Delia is nine years old when her recently widowed mother decides to move her large family to Kilkenny where she will open a new drapery business. Delia hates the idea but fortunately her beloved Grandmother, Mrs Lacy, comes to rescue – Delia can live with her in Derrymore House, Ballyderrig.

Gran sees potential in the girl where her mother sees nothing more than a dreamer. In the gentle nurturing bosom of the older woman. Delia flourishes, becoming a trusted helpmate in the kitchen, an aide in Gran’s many errands of mercy to her neighbours and skilful with her needle.

The one blot in this idyllic world is that Delia can’t make the progress she needs to fulfil her grandmother’s wish for her to become a teacher. The girl delights in reading poetry but cannot get on with French and maths. She also struggles with what she views as the petty rules and regulations in her convent school.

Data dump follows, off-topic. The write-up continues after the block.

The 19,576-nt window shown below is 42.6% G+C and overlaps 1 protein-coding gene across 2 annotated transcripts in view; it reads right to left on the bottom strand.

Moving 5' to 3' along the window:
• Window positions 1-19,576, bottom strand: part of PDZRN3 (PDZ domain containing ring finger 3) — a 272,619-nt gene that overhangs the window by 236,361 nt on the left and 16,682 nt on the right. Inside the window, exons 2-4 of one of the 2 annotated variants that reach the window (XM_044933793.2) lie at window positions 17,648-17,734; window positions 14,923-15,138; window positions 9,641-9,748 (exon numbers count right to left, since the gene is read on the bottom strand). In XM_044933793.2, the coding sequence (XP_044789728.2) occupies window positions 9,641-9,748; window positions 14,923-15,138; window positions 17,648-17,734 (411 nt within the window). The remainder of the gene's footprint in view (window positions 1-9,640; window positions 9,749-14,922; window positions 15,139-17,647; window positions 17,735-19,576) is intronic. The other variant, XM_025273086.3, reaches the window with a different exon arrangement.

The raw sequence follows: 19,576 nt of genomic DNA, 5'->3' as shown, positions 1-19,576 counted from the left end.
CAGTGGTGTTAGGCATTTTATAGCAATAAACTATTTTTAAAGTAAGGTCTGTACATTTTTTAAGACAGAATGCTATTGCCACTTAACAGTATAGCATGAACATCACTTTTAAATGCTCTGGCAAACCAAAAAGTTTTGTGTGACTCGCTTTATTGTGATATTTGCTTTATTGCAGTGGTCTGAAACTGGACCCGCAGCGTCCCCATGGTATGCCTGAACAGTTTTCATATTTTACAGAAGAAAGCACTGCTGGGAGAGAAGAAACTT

Never No More doesn’t have a plot as such, beyond tracing Delia through the years as she navigates the typical milestones in any young girl’s life. Her first days at school, the onset of puberty, the first dance, the first kiss are all made easier to manage when there is Gran to provide sound advice and the occasional shoulder upon which to cry.

The relationship between the young girl and the mature woman is the outstanding feature of this book. Mrs Lacy is loved and respected by everyone in her community, generous with her time, her knowledge and her food. A committed Catholic, she has no evident vices beyond the occasional tendency towards impatience.

She’s the person you want at your side if you’re a mother in labour or a young bride. When your home burns down and you’re left with not even a stick of furniture, it’s Mrs Lacy who offers you shelter and a home for however long you need it.

To the young Delia. she is much more than a substitute mother: